Second rise likely in June as oil costs boost inflation
Mortgage holders are facing more pain after 'hawkish' ECB members gain upper hand
A SECOND rise in European Central Bank rates in June is now on the cards after figures out yesterday showed eurozone inflation climbed higher than expected in March.
Last week the ECB raised its key rate from 1pc to 1.25pc in a move that will affect 600,000 homeowners with either trackers or variable rate mortgages.
The rise in the ECB rate was made to counter inflation in the 17-member currency group.
New figures out yesterday show eurozone inflation jumped to 2.7pc last month, according to the European Union's statistics office, Eurostat.
EU officials put the surge in prices down chiefly to the rising cost of fuel for transport and heating oil.
The ECB targets inflation of below, but close to, 2pc and headline price growth has been above that figure since December. The latest figures add to the case for further rises in interest rates.
Economist with KBC Bank Austin Hughes said he now expects a second rate rise in June, to be followed by another in September and another in December.
"These sort of inflation numbers mean that the hawkish members of the ECB have the upper hand in arguing for rates to rise faster than previously thought," Mr Hughes said.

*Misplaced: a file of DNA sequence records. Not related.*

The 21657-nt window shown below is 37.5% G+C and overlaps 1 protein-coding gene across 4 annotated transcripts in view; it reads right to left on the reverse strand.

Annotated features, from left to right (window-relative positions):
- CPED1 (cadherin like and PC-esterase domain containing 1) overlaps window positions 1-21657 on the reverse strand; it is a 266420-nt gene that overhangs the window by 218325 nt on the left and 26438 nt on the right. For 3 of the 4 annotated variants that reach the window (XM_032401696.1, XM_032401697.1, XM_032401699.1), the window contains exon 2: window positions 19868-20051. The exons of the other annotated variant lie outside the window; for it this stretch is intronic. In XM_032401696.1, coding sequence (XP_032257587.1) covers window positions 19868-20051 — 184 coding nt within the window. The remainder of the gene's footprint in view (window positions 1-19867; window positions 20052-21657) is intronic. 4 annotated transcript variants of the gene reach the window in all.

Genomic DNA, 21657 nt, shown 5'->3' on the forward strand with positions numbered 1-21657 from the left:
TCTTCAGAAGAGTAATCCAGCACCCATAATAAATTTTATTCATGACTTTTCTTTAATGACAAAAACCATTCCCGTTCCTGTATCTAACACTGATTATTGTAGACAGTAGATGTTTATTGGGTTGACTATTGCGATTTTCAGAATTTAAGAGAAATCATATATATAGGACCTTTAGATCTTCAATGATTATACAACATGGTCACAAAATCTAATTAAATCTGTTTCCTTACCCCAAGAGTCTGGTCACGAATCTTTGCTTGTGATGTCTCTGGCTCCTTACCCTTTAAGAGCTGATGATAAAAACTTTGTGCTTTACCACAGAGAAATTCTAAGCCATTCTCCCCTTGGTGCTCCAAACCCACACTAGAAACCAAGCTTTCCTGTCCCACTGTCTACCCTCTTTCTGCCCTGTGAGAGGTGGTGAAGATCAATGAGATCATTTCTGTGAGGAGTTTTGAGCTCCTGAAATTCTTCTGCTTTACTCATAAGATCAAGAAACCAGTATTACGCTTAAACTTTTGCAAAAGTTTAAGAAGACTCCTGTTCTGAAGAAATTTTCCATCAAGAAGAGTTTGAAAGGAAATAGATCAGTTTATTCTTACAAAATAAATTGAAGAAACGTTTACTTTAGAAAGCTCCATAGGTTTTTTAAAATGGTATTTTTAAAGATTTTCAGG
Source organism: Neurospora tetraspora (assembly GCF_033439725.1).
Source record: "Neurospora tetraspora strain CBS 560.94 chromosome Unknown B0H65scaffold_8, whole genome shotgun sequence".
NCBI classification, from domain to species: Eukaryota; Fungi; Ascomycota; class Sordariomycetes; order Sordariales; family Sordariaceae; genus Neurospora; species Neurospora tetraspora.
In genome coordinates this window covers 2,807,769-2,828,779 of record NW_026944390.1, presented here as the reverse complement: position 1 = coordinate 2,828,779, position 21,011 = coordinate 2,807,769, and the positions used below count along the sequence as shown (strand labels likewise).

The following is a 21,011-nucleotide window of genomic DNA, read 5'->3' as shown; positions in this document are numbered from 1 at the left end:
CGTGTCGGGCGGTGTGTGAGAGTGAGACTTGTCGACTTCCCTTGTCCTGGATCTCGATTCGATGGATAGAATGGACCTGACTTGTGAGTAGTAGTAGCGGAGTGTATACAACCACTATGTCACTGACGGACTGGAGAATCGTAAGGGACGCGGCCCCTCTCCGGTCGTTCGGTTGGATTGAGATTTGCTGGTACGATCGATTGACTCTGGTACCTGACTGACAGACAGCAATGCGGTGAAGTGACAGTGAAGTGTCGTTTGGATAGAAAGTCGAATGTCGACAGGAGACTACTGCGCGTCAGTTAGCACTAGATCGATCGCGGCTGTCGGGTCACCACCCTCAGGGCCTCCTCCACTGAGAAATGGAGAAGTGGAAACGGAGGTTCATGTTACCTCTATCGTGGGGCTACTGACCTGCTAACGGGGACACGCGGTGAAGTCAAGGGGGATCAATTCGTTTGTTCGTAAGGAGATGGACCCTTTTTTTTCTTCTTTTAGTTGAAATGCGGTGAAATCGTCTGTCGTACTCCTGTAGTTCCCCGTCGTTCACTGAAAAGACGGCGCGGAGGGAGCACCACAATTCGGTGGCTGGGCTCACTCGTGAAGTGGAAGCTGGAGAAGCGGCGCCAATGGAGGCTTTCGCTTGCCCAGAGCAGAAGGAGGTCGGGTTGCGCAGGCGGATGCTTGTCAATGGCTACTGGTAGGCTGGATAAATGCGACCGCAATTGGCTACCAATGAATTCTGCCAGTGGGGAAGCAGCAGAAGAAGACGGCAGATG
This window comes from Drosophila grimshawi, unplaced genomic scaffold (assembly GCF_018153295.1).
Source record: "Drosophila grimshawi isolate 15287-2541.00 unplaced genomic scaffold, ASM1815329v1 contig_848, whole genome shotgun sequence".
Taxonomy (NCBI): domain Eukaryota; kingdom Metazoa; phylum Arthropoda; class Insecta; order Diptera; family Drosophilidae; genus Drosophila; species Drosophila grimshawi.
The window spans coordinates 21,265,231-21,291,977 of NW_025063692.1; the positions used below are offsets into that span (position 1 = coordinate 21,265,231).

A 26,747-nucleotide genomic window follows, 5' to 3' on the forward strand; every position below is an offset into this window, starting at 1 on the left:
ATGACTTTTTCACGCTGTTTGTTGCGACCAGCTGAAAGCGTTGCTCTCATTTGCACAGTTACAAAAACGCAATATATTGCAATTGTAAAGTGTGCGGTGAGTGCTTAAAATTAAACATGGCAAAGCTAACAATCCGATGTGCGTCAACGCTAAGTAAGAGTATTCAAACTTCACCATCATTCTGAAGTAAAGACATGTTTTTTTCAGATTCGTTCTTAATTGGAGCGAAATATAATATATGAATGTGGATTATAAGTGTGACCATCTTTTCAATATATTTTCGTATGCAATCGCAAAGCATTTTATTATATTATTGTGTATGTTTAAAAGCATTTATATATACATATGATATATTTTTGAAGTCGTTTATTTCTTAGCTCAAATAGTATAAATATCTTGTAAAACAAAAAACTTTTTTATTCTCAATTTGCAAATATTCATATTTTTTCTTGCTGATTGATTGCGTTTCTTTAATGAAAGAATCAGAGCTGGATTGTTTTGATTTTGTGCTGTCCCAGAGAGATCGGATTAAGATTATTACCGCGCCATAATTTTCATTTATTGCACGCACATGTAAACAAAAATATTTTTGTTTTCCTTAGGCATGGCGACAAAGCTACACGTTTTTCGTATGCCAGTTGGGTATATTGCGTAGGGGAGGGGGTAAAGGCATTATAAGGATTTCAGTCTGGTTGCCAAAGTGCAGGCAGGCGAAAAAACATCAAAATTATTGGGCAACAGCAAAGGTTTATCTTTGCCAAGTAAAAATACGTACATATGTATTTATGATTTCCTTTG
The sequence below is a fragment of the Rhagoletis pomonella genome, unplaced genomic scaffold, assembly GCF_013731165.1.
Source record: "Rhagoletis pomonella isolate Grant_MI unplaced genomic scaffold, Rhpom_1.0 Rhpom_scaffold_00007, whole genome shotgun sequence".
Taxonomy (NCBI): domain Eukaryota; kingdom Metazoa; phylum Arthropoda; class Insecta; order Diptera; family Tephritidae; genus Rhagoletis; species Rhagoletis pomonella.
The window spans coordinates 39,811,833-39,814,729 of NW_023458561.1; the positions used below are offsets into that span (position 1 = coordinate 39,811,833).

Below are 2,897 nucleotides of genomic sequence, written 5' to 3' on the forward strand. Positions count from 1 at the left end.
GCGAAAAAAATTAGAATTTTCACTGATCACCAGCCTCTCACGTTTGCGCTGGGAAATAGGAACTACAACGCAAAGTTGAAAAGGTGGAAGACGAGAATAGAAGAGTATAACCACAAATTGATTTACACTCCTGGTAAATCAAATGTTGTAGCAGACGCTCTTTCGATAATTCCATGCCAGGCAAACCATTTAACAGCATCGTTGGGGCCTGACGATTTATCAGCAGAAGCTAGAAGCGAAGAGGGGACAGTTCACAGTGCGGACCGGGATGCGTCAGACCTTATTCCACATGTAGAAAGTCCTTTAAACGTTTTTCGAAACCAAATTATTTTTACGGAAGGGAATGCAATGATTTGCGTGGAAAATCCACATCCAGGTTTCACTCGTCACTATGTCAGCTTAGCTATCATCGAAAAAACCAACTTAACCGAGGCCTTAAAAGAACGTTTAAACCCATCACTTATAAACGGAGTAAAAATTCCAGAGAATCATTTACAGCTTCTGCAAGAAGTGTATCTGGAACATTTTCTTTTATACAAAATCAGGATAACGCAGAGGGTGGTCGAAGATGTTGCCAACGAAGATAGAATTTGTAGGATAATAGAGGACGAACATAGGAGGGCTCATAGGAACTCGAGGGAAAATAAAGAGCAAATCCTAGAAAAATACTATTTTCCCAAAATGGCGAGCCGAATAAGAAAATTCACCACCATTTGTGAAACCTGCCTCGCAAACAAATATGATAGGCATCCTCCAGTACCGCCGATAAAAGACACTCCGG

A spate of mortgage increases will put added pressure on household budgets. Already one in 10 mortgage holders are struggling to meet their repayments.
A second 0.25pc rise in June would mean rates would have risen by 0.5pc in a move that would see monthly repayments jumping by €30 on every €100,000 borrowed.
A family with a €300,000 mortgage would end up facing additional repayments of more than €1,000 over a full year.
Mr Hughes expects rates to rise four more times, which would see the ECB rate at 3pc by the end of next year.
Eurozone rates hitting 3pc would mean eight separate rises of 0.25pc from last month's level.
Ulster Bank economist Richard Ramsey said the latest eurozone inflation figures made an ECB rate rise in June more likely.
Meanwhile, new figures from the Central Bank show how vulnerable mortgage holders in this country are to rate rises.
Just 15pc of residential mortgages are on fixed rates, one of the lowest in the EU.
This is despite repeated warnings that the ECB is set on a series of rate rises.
Just above half of residential mortgages are on trackers, with a third of the value of mortgages outstanding on either standard or loan-to-value variable rates.
Six out of 10 of buy-to-let mortgages, by value, are trackers.
Around a third of existing mortgages in the UK are fixed, figures produced by the European Mortgage Federation show.
In Germany, around a third of new mortgages are fixed for more than 10 years. Just 15pc of German mortgages are variables.